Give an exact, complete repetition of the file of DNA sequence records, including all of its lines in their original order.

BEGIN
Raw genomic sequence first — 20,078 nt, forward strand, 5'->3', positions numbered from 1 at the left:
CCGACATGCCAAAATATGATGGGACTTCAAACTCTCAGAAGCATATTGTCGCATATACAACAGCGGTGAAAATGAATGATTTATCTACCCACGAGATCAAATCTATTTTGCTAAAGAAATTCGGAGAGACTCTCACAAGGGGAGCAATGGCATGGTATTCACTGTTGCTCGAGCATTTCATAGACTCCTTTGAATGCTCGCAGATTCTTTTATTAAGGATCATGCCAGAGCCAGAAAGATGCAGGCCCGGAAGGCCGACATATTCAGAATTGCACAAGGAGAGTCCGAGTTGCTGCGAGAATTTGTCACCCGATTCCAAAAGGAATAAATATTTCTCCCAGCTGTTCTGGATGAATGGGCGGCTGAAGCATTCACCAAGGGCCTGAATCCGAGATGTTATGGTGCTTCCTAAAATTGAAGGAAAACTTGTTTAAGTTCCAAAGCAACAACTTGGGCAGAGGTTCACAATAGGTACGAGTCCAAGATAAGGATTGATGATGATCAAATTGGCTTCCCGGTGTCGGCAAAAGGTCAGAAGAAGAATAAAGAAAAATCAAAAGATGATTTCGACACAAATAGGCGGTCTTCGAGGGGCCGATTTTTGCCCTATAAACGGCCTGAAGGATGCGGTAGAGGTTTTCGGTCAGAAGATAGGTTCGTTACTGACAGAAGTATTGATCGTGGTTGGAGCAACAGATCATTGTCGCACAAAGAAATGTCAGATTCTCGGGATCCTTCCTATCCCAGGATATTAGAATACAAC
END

Raw genomic sequence first — 20,078 nt, forward strand, 5'->3', positions numbered from 1 at the left:
CCGACATGCCAAAATATGATGGGACTTCAAACTCTCAGAAGCATATTGTCGCATATACAACAGCGGTGAAAATGAATGATTTATCTACCCACGAGATCAAATCTATTTTGCTAAAGAAATTCGGAGAGACTCTCACAAGGGGAGCAATGGCATGGTATTCACTGTTGCTCGAGCATTTCATAGACTCCTTTGAATGCTCGCAGATTCTTTTATTAAGGATCATGCCAGAGCCAGAAAGATGCAGGCCCGGAAGGCCGACATATTCAGAATTGCACAAGGAGAGTCCGAGTTGCTGCGAGAATTTGTCACCCGATTCCAAAAGGAATAAATATTTCTCCCAGCTGTTCTGGATGAATGGGCGGCTGAAGCATTCACCAAGGGCCTGAATCCGAGATGTTATGGTGCTTCCTAAAATTGAAGGAAAACTTGTTTAAGTTCCAAAGCAACAACTTGGGCAGAGGTTCACAATAGGTACGAGTCCAAGATAAGGATTGATGATGATCAAATTGGCTTCCCGGTGTCGGCAAAAGGTCAGAAGAAGAATAAAGAAAAATCAAAAGATGATTTCGACACAAATAGGCGGTCTTCGAGGGGCCGATTTTTGCCCTATAAACGGCCTGAAGGATGCGGTAGAGGTTTTCGGTCAGAAGATAGGTTCGTTACTGACAGAAGTATTGATCGTGGTTGGAGCAACAGATCATTGTCGCACAAAGAAATGTCAGATTCTCGGGATCCTTCCTATCCCAGGATATTAGAATACAAC